Charitable organizations are supposed to be based on philanthropic goals as well as social well-being. It is also proof that there is still a bit of faith in humanity and that there are still people caring for others. It is sickening to think that people responsible for your favorite charity may be capable of fraud, but the reality is that more and more organizations are falling victim to this.Taking advantage of someone else’s misery for self-gain can come in many forms; from stealing cash to misusing charity credit cards. Finance departments (and the staff running them) should be audited regularly to avoid this.
However, what to do when the culprit is the highly respected and highly profiled charity founder? Console, a well-known non-profit organization, offers counseling services to suicide risk patients at different locations across the UK and Ireland. They are currently under investigation by the HSE (Health Service Executive) for financial irregularities. In the hot seat and man of the hour is founder Paul Kelly; who is one of the highest-profile spokespeople on the subject of suicide, and who established Console in 2002 after his younger sister took her life. Should evidence be found that the rules have been broken, Console can be stripped of its charity status.
Mr. Kelly voluntarily stepped down and denied any wrongdoing on his part, even before a Prime Time Investigation special aired claiming that Console paid its directors €215,000 which is in breach of NGO regulations. When applying for state grants and tax exemptions, the charity adjusted accounts to exclude references to directors’ pay and other benefits. As per Revenue Commission rules, there should be a minimum of three Officers, Trustees or Directors, who are not related and independent of each other. The charity’s directors, however, were made up of Mr. Kelly (founder), his wife Patricia Kelly, who used her maiden name Patricia Dowling (making it less obvious that the directors were related) and two immediate family relatives. The console also listed people who were not even on the board as directors, including former Independent Senator Jillian van Turnhout.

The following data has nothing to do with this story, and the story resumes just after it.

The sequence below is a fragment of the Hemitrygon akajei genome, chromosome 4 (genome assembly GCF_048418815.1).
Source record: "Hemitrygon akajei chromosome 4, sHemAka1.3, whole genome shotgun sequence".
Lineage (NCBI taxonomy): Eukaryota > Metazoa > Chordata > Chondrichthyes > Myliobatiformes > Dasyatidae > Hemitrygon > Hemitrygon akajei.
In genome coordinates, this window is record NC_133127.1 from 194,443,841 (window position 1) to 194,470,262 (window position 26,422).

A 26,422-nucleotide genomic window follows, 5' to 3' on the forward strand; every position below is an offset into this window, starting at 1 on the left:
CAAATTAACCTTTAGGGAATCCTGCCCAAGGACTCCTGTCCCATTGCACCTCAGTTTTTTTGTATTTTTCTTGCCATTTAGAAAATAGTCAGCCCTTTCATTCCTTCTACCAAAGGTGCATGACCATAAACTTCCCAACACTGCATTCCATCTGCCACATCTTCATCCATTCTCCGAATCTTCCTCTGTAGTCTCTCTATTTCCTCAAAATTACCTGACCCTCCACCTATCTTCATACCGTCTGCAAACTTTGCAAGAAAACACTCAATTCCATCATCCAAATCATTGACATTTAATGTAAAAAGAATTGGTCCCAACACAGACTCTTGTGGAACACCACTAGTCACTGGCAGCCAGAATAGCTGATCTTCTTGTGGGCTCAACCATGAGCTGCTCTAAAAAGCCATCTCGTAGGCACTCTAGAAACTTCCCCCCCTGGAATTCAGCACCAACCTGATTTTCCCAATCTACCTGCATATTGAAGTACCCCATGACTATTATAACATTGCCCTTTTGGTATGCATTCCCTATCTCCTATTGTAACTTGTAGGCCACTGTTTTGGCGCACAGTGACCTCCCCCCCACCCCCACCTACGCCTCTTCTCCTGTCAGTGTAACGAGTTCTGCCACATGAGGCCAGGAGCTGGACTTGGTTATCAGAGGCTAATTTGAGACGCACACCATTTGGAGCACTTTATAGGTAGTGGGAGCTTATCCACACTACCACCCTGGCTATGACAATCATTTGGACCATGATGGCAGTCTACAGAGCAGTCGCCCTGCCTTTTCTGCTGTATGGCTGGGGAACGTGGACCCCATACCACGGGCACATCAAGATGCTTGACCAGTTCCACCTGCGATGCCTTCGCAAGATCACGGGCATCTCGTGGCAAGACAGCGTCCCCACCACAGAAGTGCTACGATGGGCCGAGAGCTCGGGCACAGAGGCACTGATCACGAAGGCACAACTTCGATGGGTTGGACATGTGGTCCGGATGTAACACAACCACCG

Up to €500,000 worth of spending, including trips to New Zealand and Australia, is under critical investigation. Two luxury cars (a Mercedes and an Audi) were acquired by the charity, the purpose of which is not entirely clear or makes any sense at all. Other costs include purchases such as groceries, clothes, and flowers billed to the charity’s credit cards. According to sources, the internal audit was the “biggest” and “most challenging” undertaken by the HSE so far. Console has received more than €12m from the State, public fundraising and donations in a nine-year period, including €3.4m from the HSE. According to 2014 accounts, the charity received €817,000 in HSE grants that year and over €1m from fundraising and donations. Mr. Kelly received “consultancy fees” of €81,528 in 2014 and €90,066 in 2013.
It makes you wonder who ran the finance department! Obviously, the purchasing procedures, or the lack thereof, failed the entire charity miserably in terms of transparency and preventing fraudulent activity. Procurementexpress.com (as used by UNICEF Ireland) is popular amongst nonprofits because the overall consensus is that the spend visibility is out of this world and for the speed and accurately in which data can be made available. Procurementexpress.com is all about the spend and relevant documentation like invoices or receipts can be added to the system and linked to the relevant purchase order, so everything associated with a purchase stay together.
Spending is the main area of investigation in an audit for charities and legislation requires that charities spend the income they receive for achieving their charitable purpose within a certain time. Thus it makes sense to ensure that all spend is controlled effectively and that accurate records of all transactions are kept ready to be reviewed and reported on. Procurementexpress.com is customizable so you can decide what to report on and match your optimal purchase approval rules. The system also makes it easy to spot rogue spending, duplicate invoices, and even bogus invoices. The main attraction for finance is reporting though. The spend transparency is usually enough to warrant having a system in place, but the .csv downloads really make reporting a breeze.
Every company deserves peace of mind when it comes to purchasing transparency. NGO’s though, have a responsibility, not only to the directors but also to the public. This is a serious issue and one that should be taken as a lesson to all NGO’s.